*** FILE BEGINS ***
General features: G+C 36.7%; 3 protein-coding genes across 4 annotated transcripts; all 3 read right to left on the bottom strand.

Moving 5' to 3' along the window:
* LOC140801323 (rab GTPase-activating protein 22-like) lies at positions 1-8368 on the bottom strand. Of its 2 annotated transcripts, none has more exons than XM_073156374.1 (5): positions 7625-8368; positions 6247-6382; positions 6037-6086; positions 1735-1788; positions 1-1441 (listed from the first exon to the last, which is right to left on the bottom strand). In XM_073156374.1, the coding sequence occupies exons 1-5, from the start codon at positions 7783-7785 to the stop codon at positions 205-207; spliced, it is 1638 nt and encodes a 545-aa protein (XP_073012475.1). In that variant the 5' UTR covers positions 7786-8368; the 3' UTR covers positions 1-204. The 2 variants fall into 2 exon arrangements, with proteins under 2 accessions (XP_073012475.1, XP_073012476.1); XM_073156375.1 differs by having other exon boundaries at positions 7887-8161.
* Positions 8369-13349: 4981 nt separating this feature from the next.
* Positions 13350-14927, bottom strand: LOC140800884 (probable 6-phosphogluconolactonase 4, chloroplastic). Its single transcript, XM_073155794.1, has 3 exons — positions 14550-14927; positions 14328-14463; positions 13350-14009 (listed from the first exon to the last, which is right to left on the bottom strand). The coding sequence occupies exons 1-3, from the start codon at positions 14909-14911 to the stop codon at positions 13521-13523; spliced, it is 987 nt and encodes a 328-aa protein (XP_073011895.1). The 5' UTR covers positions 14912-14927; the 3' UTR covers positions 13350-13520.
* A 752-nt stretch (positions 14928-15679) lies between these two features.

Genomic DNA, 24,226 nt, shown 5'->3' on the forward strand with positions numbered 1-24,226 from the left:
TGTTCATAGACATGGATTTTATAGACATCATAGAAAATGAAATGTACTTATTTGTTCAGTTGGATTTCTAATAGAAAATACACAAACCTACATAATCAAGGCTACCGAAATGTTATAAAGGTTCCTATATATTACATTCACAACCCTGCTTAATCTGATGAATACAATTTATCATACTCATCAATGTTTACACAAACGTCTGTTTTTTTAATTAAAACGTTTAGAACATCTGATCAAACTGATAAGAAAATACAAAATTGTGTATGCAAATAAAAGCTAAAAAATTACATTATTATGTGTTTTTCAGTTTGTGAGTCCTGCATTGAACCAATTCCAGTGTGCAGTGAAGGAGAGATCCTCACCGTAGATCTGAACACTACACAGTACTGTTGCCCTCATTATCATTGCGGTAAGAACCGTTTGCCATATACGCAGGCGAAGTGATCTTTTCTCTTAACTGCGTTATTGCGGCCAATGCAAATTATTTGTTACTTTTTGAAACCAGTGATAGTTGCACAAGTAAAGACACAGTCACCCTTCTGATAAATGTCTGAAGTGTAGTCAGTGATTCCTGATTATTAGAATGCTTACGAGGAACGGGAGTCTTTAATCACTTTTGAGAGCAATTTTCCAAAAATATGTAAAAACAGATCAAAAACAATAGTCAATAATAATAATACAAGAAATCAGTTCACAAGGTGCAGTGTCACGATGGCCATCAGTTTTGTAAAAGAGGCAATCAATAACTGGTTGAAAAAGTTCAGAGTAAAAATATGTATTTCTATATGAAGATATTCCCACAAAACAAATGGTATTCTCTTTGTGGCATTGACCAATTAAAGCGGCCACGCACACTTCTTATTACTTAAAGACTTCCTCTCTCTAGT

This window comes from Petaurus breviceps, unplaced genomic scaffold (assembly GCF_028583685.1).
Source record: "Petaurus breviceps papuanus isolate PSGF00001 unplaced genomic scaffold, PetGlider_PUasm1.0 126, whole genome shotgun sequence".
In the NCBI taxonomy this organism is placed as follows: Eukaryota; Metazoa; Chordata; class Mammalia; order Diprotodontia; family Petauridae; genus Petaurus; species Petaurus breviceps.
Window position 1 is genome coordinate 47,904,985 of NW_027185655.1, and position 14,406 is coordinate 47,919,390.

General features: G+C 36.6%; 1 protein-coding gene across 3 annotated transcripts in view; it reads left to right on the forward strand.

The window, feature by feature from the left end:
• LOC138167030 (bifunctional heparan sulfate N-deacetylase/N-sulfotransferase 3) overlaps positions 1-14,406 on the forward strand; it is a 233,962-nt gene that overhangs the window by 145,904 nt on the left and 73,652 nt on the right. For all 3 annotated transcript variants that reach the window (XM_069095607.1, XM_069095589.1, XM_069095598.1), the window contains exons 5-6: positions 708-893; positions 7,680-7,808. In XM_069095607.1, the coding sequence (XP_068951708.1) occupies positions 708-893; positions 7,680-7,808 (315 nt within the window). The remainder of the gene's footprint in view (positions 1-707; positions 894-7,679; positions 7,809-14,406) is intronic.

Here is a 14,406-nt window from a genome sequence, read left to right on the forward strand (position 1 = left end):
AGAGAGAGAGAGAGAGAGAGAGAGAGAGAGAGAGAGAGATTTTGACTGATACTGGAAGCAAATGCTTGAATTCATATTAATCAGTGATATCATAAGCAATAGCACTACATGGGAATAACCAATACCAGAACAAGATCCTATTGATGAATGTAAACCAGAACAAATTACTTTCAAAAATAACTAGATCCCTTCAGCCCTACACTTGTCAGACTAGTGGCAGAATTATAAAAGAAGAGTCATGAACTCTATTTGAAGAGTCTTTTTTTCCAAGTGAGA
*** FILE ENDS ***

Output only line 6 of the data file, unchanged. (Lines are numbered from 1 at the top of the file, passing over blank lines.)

* A 752-nt stretch (positions 14928-15679) lies between these two features.